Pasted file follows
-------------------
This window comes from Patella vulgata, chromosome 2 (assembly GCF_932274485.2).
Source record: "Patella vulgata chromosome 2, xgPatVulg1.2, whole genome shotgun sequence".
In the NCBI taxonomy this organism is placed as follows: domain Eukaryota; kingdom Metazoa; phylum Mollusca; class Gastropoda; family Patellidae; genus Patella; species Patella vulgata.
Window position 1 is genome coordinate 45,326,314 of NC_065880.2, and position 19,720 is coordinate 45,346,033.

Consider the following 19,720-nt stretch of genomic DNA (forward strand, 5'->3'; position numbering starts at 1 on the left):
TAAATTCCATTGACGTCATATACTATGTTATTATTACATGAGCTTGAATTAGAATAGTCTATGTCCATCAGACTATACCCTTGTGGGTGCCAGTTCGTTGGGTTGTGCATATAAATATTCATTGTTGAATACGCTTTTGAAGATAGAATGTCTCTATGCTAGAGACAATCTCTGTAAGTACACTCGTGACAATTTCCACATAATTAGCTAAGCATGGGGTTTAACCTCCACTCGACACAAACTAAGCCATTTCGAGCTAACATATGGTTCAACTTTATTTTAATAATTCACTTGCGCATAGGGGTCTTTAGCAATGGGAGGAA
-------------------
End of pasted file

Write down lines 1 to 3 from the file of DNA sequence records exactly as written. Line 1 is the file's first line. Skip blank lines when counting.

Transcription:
This window comes from Patella vulgata, chromosome 2 (assembly GCF_932274485.2).
Source record: "Patella vulgata chromosome 2, xgPatVulg1.2, whole genome shotgun sequence".
In the NCBI taxonomy this organism is placed as follows: domain Eukaryota; kingdom Metazoa; phylum Mollusca; class Gastropoda; family Patellidae; genus Patella; species Patella vulgata.